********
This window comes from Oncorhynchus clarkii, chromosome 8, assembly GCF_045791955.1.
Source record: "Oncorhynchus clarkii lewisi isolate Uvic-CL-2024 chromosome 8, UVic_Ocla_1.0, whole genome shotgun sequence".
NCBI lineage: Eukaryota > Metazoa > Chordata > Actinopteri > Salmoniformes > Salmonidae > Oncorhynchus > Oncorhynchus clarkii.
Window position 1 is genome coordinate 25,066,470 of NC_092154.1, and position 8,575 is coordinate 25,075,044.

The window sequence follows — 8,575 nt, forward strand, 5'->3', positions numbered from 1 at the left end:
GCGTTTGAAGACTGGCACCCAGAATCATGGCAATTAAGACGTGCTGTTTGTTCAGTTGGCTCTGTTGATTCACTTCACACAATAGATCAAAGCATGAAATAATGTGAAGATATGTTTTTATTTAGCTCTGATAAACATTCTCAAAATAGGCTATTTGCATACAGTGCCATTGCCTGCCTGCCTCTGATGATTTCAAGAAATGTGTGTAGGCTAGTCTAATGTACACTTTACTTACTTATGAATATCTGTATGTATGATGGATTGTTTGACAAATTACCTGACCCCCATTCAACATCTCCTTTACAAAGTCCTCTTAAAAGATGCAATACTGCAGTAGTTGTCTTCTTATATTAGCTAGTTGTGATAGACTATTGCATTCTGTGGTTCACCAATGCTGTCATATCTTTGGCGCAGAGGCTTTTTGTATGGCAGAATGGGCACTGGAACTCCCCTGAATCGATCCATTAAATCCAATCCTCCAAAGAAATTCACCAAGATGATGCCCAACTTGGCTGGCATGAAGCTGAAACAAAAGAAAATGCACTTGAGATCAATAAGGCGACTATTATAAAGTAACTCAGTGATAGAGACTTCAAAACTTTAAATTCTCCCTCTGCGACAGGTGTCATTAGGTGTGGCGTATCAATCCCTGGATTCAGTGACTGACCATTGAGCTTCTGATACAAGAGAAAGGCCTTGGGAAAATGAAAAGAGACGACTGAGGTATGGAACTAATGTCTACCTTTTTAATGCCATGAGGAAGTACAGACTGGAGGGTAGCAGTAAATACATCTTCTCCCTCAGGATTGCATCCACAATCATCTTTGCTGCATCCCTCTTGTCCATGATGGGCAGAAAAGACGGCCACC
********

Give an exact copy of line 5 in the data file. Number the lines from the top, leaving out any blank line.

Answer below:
The window sequence follows — 8,575 nt, forward strand, 5'->3', positions numbered from 1 at the left end: